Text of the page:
“Pool” brings all these threads together in a perfect storm. At a “Fat Babe Pool Party,” Annie is practically dragged onto the dance floor, nervously eyeing fat bodies that jiggle and bounce with mirth, in stark contrast to the implied disgust of the way fat people are usually depicted: trundling, faceless and always from behind. Instead, these “fat babes” are clad in bright colors, bikinis, and robes with bold patterns flowing behind them as they dance, inspiring Annie to finally let go and be her full self in public. It is a beautifully shot sequence that brought me to tears and ended with Annie discarding the jeans and button-up shirt she’d been hiding her body underneath. Seeing other fat women existing, enjoying their bodies, and finding joy in their corpulence is a lightbulb moment for Annie. She is free to have this, too, if only she permits herself to step into that joy with them.
And when she does (beautifully, jubilantly, and set to Ariana Grande), only to be dragged back to earth again by her catty, fat-shaming boss, she hits back, emboldened by a series of small successes and the knowledge that she has earned some small measure of deference for her demonstrable skill. It is a moment that makes the consequences she suffers that much more tolerable, the confrontation with her troll that much more delicious and the resolutions they bring that much more satisfying.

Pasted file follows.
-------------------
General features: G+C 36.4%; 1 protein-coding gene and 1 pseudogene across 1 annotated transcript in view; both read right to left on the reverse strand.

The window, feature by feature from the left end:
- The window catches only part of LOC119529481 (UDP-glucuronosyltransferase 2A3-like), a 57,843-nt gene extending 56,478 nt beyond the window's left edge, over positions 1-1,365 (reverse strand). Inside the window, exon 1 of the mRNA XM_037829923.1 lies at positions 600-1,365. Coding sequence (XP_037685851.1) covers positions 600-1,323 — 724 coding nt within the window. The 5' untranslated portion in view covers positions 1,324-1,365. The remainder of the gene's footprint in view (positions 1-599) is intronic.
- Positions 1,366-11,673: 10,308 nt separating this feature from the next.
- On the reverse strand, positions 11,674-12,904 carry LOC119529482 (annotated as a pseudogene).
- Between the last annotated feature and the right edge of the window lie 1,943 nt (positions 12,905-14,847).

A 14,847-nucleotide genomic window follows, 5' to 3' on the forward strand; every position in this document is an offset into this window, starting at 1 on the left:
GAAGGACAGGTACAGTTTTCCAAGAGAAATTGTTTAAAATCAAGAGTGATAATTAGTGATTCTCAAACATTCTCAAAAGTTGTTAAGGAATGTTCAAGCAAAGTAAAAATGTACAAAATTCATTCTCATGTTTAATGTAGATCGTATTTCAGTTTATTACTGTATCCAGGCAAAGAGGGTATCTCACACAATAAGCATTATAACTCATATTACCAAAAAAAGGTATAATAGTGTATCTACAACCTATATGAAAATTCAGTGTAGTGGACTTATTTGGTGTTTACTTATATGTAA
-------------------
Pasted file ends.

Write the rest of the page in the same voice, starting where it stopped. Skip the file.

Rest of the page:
At times, it is hard to forget that these characters are broadly based on real people in West’s life, and the temptation to compare to them to their counterparts is great. But the cast brings a vicious and stinging quality to the show that makes it crackle with energy from the first episode to the last. Adefope is magnetic as Annie’s black, queer best friend begging her to move on from a man who mistreats her, while also displaying her own recklessness and immaturity. Jones’s turn as the oblivious boyfriend is as painful and accurate as it is recognizable, and Mitchell’s passively misogynistic boss is somehow both hateful and gratifying in the worst way. But it is Bryant herself that carries the show, finally given the chance to show what she can do outside the confines of Saturday Night Live’s strict format. It is fulfilling to see her finally get her star turn, in a role she was born to play. Shrill gives Bryant the opportunity to demonstrate her range, while still bringing the familiar, absurdist glee she is best known for.
That said, Shrill is one of the few shows that should have expanded outward and taken up more space. The story could have used a few more episodes to truly hit its stride and settle into its momentum. As the latest show to explicitly tackle body image and fatphobia, it succeeds as a measure of how far these cultural conversations have come. Our protagonist is the heroine of her own story rather than the supportive best friend or the nameless object of pity. Shrill is a show about how society’s attitudes about fatness and obesity have warped our perception of each other and ourselves, and skewed our ideas about how we measure worth. There is a need for more stories like this, but the season ends just as Annie is finding her voice and as a consequence, the finale feels unsatisfying. Shrill’s one flaw is that it is over just as you’re deciding that you’re fully onboard for the ride.
Shrill is available to stream on Hulu as of March 15.
Cate Young (@battymamzelle): smugsexual, thundercunt hagbeast.